Upcoming Mindfulness Classes: A Letter from Bev Klug

bevklug

Bev Klug

It’s  time for another letter from Bev Klug, MA, LMFT Director of our Mindfulness Programs at Iowa. Upcoming classes and groups are in the tweet below:

She has a great message:

Mindfulness regularly shows up in the news and popular media these days (Time magazine, 60 Minutes, Huffington Post, New York Times, etc).  It’s exciting to see people recognizing the relevance such a powerful practice holds for how we live and work.  It is also an opportunity to sift through the many words and interpretations with wise discernment, returning to the intention of engaging in our lives, moment-to-moment, with awareness and compassion.  I recently read an interview with Jon Kabat-Zinn:

…he said many wise things, but here are just a few as reminders to us all….

The message of mindfulness is an invitation to everybody to wake up to the true dimensionality of who we all are, and to move in a direction of maximizing the good that comes from our activities and minimizing the harm both to ourselves and others. And that could be done on a corporate level, on a national level, on an international level.

I think the reason we’re seeing so much interest now in mindfulness is that, as a species, we’re starving for authentic experience. But the impulse is to make mindfulness into a kind of catechism, in which some inner circle understands what mindfulness really is and everybody else is deluded. Instead, I think of mindfulness as a big umbrella. The difference between various traditions are unimportant as long as the focus is on creating greater well-being and minimizing harm.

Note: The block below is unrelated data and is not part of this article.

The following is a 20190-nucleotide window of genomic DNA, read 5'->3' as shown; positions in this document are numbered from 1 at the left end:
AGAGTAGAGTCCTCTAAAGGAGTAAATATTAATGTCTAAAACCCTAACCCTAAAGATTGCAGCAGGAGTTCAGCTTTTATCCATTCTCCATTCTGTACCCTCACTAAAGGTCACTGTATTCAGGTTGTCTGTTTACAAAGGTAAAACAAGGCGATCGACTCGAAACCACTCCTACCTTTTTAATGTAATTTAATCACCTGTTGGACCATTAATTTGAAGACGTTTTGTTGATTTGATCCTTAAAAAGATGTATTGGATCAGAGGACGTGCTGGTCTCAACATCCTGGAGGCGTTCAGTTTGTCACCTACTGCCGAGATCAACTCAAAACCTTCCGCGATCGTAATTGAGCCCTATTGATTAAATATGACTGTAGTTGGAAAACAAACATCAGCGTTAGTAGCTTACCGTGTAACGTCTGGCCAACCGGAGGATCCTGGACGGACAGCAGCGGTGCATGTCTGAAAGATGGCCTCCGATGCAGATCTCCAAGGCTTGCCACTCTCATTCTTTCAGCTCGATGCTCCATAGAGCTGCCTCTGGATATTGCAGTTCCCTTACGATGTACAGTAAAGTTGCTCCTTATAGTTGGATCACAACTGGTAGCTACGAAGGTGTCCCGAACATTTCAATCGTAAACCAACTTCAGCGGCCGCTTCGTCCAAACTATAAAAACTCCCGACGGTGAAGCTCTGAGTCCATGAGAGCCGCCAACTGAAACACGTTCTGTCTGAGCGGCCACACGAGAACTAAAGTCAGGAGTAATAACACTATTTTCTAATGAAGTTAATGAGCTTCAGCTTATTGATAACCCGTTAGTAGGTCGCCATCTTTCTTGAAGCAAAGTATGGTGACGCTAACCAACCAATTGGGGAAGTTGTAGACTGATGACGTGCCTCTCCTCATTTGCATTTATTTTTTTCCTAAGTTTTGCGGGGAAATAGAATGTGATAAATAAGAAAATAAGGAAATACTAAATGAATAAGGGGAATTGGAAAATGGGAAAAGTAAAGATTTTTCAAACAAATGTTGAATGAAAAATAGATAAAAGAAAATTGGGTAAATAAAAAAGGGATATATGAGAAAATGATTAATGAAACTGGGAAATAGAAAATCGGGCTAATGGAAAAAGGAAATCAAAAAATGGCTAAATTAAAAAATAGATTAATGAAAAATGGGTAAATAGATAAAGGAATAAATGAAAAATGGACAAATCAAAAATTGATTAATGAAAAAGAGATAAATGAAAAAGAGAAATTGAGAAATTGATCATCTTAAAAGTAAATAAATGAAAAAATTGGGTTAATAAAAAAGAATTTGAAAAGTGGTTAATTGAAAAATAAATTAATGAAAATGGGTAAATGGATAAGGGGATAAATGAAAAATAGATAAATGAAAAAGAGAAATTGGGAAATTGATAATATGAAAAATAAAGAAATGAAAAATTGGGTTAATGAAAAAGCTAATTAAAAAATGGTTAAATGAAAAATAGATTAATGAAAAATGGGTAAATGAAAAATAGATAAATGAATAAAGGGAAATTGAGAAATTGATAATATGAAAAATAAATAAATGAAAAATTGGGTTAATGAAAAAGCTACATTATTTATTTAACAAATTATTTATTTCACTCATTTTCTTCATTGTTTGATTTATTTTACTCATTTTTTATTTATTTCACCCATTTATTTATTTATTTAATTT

But there’s one thing that really needs to be said, especially since the word mindfulness is becoming so popular and overused these days. In Asian languages, the word for mind and the word for heart tend to be the same word. So if you’re not hearing the word heartfulness when you’re hearing the word mindfulness, you’re really not understanding what it’s all about. You’re going into thought, and you’re going into your concept of mindfulness, but mindfulness is pointing at something beyond words, underneath words, underneath thinking.

And I actually liked the following one, since I recently received this in the mail:

Amos AARP

 

I’m 70 years old now, and I started the Stress Reduction Clinic when I was 35. Before that, I had 10 years of asking myself, What’s my Job on the planet, with a capital J? I defined that as work that I’d love so much I’d pay to do it. So now, 35 years later, this great interest in mindfulness is the flowering of that. It’s touched many, many people, all of whom are bringing their own creativity to it. So in terms of where my growing edges are, they’re where they’ve always been: right at the growing edge.

I’m a grandfather now, and that’s a new opportunity. I’m learning to be with my family in new ways at this particular stage of life and not miss the essence of what’s most important, because there’s a tendency to get seduced by the fact that everybody wants a piece of you or wants to put you on their pedestal, or knock you off the one they think you’re on. I’m trying to learn how to be in a wise relationship to all of this, realizing that—like every other wave of interest in a new thing—at a certain point, the interest in mindfulness is likely to decline.